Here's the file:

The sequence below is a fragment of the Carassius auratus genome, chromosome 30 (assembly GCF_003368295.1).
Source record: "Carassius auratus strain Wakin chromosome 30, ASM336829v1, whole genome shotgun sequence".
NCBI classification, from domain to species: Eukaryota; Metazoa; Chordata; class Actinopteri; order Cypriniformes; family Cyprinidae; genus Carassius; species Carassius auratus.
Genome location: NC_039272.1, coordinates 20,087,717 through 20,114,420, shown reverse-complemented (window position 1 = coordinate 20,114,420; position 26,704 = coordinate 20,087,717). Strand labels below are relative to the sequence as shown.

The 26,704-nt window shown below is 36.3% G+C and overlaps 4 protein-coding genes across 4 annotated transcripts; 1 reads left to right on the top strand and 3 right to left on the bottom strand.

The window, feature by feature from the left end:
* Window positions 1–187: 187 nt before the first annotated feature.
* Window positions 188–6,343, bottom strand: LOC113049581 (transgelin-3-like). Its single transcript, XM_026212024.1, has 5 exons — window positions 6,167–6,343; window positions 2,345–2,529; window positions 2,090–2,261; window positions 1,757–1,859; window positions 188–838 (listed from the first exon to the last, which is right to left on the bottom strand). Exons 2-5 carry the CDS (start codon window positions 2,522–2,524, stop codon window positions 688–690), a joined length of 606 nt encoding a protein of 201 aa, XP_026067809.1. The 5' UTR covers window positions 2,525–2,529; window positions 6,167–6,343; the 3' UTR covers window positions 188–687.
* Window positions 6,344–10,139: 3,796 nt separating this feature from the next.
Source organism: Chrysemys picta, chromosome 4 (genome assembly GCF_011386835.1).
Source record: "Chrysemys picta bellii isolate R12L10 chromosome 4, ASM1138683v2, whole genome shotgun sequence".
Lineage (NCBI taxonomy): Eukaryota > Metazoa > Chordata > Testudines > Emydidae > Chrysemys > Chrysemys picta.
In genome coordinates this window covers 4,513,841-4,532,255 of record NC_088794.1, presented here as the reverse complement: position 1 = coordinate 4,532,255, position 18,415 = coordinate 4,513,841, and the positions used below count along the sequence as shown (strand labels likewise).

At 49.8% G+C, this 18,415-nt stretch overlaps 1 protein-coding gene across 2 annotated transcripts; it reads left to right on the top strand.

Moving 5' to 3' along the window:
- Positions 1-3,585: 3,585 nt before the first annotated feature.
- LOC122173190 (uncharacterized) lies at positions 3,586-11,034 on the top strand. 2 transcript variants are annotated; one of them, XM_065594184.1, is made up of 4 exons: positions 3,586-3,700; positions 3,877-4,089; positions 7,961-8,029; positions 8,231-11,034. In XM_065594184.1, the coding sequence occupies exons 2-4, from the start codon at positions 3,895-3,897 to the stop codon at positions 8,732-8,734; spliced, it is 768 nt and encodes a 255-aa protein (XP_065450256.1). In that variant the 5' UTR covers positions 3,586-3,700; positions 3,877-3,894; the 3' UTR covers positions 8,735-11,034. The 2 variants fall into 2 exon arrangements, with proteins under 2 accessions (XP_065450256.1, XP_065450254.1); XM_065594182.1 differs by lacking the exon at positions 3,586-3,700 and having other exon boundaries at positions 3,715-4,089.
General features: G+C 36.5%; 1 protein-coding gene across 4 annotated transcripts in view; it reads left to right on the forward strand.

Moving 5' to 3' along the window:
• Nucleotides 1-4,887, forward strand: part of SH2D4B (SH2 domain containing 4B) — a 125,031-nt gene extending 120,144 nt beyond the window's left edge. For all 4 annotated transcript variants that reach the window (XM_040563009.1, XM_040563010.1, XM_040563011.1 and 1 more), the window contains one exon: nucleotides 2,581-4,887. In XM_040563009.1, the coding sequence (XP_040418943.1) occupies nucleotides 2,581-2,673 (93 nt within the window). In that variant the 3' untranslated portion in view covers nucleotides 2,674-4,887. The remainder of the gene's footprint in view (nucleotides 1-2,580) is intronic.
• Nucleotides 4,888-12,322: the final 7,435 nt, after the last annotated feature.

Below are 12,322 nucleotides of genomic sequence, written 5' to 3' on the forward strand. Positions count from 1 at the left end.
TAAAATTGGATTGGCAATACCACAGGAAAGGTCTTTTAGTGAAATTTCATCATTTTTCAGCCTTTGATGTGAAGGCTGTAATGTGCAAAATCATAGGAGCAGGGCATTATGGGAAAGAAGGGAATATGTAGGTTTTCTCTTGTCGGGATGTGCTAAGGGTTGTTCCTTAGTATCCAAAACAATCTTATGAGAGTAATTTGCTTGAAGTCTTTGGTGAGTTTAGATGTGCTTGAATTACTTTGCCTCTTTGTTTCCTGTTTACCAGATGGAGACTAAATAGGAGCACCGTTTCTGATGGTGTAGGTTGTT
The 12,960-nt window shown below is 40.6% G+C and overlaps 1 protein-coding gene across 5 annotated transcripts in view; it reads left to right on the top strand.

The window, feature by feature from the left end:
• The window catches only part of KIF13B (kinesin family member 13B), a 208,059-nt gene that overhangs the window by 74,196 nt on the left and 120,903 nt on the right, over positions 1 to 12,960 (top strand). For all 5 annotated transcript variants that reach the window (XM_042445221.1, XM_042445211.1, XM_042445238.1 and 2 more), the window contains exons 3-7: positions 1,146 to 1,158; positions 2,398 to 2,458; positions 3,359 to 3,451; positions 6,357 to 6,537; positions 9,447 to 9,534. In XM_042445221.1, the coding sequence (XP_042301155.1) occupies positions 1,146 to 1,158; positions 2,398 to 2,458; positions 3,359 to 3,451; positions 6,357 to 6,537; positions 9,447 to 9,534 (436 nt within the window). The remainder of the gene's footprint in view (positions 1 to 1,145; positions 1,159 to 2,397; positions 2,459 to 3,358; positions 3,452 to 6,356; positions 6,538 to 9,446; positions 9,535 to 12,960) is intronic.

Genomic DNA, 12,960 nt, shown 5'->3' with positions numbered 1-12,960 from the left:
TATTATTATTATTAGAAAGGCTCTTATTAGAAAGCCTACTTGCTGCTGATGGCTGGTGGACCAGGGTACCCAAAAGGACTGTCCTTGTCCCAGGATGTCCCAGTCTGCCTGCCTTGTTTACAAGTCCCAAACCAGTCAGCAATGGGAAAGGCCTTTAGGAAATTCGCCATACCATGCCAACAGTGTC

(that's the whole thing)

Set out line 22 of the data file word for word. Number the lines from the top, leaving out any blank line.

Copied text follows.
Below are 12,322 nucleotides of genomic sequence, written 5' to 3' on the forward strand. Positions count from 1 at the left end.